1. Yes, mouldings are definitely costly, mostly because it is SOOOO tedious and time consuming to do it right. My husband and I just finished DIY-ing recessed panel mouldings (32 inches high, capped with a chair rail) and crown moulding in our upstairs hallway, and we were quoted about 10k for the work from a reputable carpenter (we also live in an expensive area). We did it ourselves for about $200 in material costs (not including tools, which I don’t count because the husband would buy them anyways so might as well make him work for it). It took a lot of patience, and a good deal of time. It is completely worth it though. I haven’t painted anything yet and it already looks like a million bucks. Moving on to the stairs and foyer next!

  11. Whilst I appreciate the beauty of original architectural moldings sometimes they can look artificial in a ranch house or other modern environments (I sometimes call this the Disneyland effect). Of course this doesn’t mean that one can’t upgrade chintzy or skimpy but as you mentioned scale is everything.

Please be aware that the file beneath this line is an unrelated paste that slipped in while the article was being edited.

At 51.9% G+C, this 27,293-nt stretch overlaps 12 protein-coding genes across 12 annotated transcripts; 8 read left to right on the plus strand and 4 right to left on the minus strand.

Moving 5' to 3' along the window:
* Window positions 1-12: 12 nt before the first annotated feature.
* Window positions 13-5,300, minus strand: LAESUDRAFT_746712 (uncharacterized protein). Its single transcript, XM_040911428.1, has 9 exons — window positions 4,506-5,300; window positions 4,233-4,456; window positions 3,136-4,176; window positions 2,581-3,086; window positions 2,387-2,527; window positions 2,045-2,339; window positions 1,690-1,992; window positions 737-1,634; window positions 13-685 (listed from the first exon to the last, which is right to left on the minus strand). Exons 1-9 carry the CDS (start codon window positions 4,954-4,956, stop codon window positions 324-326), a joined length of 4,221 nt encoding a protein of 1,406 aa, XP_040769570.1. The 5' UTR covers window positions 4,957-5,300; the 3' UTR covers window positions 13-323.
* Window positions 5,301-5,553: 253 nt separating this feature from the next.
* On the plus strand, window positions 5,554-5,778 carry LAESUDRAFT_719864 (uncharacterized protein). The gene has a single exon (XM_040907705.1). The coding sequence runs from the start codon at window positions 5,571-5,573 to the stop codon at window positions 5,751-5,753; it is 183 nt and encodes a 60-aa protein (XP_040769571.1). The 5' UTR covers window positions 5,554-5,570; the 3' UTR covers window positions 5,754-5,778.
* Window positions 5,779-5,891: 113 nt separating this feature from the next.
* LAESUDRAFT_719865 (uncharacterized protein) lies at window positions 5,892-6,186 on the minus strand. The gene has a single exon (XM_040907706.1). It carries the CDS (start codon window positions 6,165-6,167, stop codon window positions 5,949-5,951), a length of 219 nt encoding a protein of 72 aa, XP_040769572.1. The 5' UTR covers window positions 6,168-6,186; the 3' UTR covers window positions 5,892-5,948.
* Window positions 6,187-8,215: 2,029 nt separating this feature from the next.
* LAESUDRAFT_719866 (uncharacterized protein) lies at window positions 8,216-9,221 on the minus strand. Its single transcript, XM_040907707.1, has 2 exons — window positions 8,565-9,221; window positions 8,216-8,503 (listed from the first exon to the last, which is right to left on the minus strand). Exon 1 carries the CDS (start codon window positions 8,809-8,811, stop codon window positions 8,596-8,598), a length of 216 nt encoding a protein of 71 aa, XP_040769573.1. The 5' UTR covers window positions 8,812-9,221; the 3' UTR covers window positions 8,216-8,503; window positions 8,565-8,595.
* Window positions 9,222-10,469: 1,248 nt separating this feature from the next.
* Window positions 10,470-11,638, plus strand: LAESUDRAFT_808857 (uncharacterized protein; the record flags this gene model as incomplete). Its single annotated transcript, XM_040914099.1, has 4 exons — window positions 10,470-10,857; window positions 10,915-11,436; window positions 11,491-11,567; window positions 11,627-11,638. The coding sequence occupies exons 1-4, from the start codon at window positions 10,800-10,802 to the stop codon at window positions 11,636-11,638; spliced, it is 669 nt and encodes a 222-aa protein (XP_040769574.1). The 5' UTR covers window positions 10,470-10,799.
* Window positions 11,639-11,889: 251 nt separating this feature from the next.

I do believe that there is hope for those of us who prefer simpler lines. Just take a look at Japanese or Scandinavian interiors. The homes are made beautiful by using texture or color on the walls to add interest.

    1. Hi Susan,

      You are so right. There are some homes where putting up to much would look horrible. But even changing out flat doors and adding a simple window casing to a window, where there is none, can make a tremendous difference.

  12. Laurel I so appreciate this post as I came to this realization a few years ago and had a carpenter come in and add crown to all of the rooms and hallway areas that didn’t have it. I also replaced the hollow core doors with solid although I wish I’d also changed the style. Embarking now on the family room and entry, fireplace mantel,chair rail etc. Question: Sometimes it seems the moulding is applied to the painted wall and others the wood is installed in panels and then apply mouldings..can you address that? Please write more on the subject- it’s so true that décor can be lipstick on a pig if there is no architectural interest!

    1. haha! I should be asleep. and yes, you are right. One is just the applied moulding on the wall and then the whole thing gets painted and the other is actually wood or could be MDF (not idea) and that is an entirely separate piece consisting of a rail (horizontal piece and stile verticle. A little difficult to explain in words. But the latter is far more expensive and really, the effect is the same.

      here’s a page of images.

      hope that helps!